Those who serve “will be loved and remembered when those who cling to power and privilege are long forgotten,” said Justin Welby, the Archbishop of Canterbury, in his homily at the Queen’s funeral.
The service took place under the magnificent Gothic arches of Westminster Abbey, the site of the coronation in 1953 and Elizabeth’s wedding in 1947.
The powerful liturgy and rituals of the Church of England – an established church since the 16th century but increasingly marginalized in everyday life – were at the heart of the ceremony, watched by billions of people around the world.
However, respecting the multi-religious, multicultural nature of modern society, representatives of other religions and Christian traditions were also given a place in the procession.
Welby’s address to the community at Westminster Abbey and to a global audience beyond focused on eternal life after death, the central message of traditional Christian funerals.
The service is taken from the 1662 Book of Common Prayer, the official prayer book of the C of E, known for its beautiful and archaic language, but largely supplanted in recent decades by those seeking a more modern style of worship.
The Queen was said to have been dedicated to the Book of Common Prayer, along with hymns and readings personally chosen by the monarch for her funeral.
Welby began his short sermon, which came almost halfway through the hour-long service, with the words: “The pattern for many leaders is to be exalted in life and forgotten in death.”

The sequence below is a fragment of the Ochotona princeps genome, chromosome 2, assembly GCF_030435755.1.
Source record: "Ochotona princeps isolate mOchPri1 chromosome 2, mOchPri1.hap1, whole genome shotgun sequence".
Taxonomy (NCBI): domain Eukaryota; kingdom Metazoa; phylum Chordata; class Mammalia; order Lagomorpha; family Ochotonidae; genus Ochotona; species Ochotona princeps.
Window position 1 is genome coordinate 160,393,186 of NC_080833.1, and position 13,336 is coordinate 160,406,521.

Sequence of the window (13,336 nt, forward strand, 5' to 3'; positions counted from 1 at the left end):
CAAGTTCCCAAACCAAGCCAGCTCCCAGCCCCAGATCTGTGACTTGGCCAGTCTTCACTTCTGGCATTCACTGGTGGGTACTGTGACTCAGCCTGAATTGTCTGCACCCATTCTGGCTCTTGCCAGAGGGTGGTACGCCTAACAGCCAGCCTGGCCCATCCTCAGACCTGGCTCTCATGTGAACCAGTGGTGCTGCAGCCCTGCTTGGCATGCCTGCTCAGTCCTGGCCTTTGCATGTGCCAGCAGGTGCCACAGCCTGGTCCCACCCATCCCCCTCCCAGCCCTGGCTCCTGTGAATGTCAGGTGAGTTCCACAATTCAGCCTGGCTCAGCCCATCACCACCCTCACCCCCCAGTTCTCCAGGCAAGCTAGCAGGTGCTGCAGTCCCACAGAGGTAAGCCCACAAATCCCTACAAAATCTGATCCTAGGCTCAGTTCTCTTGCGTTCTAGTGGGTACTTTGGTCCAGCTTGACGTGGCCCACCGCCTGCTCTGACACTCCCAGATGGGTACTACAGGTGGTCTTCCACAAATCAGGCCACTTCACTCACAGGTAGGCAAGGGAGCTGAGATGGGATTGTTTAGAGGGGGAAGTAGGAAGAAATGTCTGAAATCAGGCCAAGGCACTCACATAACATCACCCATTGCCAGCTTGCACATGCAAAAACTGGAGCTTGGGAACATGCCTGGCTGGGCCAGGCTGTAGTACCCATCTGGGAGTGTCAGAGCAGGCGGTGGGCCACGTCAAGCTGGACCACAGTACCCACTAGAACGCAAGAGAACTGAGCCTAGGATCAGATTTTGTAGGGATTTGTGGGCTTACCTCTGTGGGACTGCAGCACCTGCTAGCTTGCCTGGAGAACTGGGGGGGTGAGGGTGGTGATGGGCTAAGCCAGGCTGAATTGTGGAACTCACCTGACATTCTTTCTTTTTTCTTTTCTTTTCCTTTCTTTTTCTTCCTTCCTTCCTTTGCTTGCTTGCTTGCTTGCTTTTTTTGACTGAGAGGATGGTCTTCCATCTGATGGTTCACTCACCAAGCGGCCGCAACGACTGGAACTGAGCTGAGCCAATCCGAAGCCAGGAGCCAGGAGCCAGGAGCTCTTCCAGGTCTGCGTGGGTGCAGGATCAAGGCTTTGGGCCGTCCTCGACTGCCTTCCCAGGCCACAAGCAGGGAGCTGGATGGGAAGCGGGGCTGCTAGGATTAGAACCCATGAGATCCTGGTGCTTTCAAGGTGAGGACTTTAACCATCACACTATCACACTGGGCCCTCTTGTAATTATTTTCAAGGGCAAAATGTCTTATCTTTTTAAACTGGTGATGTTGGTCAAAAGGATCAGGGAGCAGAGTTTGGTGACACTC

He continued: “The pattern for all who serve God—famous or obscure, revered or ignored—is that death is the gateway to glory.”
The Archbishop recalled the Queen’s promise on her 21st birthday to dedicate her life to service. “Rarely has such a promise been kept so well. Few leaders receive such an outpouring of love as we have seen.”
Addressing the 2,000-strong congregation, which included royalty, world leaders and members of the British establishment, he said: “People who serve with love are rare in any social life. Loving service leaders are even rarer. But in all cases those who serve will be loved and remembered when those who cling to power and privilege are long forgotten.”
Her family “grieved like any family at a funeral… but in this family’s case, they did it under the brightest of spotlights. May God heal their sorrow, may the emptiness in their lives be marked by memories of joy and life.”
Welby ended his sermon by echoing the Queen’s words in her address to the nation over the Covid pandemic. “We will meet again” were words of hope, he said.
“We will all face the merciful judgment of God: we can all share the Queen’s hope which in life and death inspired her leadership as a servant. Service in life, hope in death. Everyone who follows the queen’s example, an inspiration of trust and faith in God, can say with her: ‘We will meet again’.”
The procession that opened the service included representatives of the faith, led by Marie van der Zyl, president of the Board of Deputies of British Jews. Muslim, Sikh, Hindu, Zoroastrian, Buddhist, Jain and Bahá’í communities were also represented.
Church leaders from Scotland, Wales and Northern Ireland joined those from various Christian traditions in England, including the Roman Catholic Church and black-majority Pentecostal churches.
The all-male choir of Westminster Abbey, one of the few Anglican cathedrals in England that did not have female singers, sang psalms and hymns.
Lines of scripture sung during the casket procession included: “We brought nothing into this world and it is certain that we can take nothing out. The Lord gave, the Lord took; blessed be the name of the Lord.”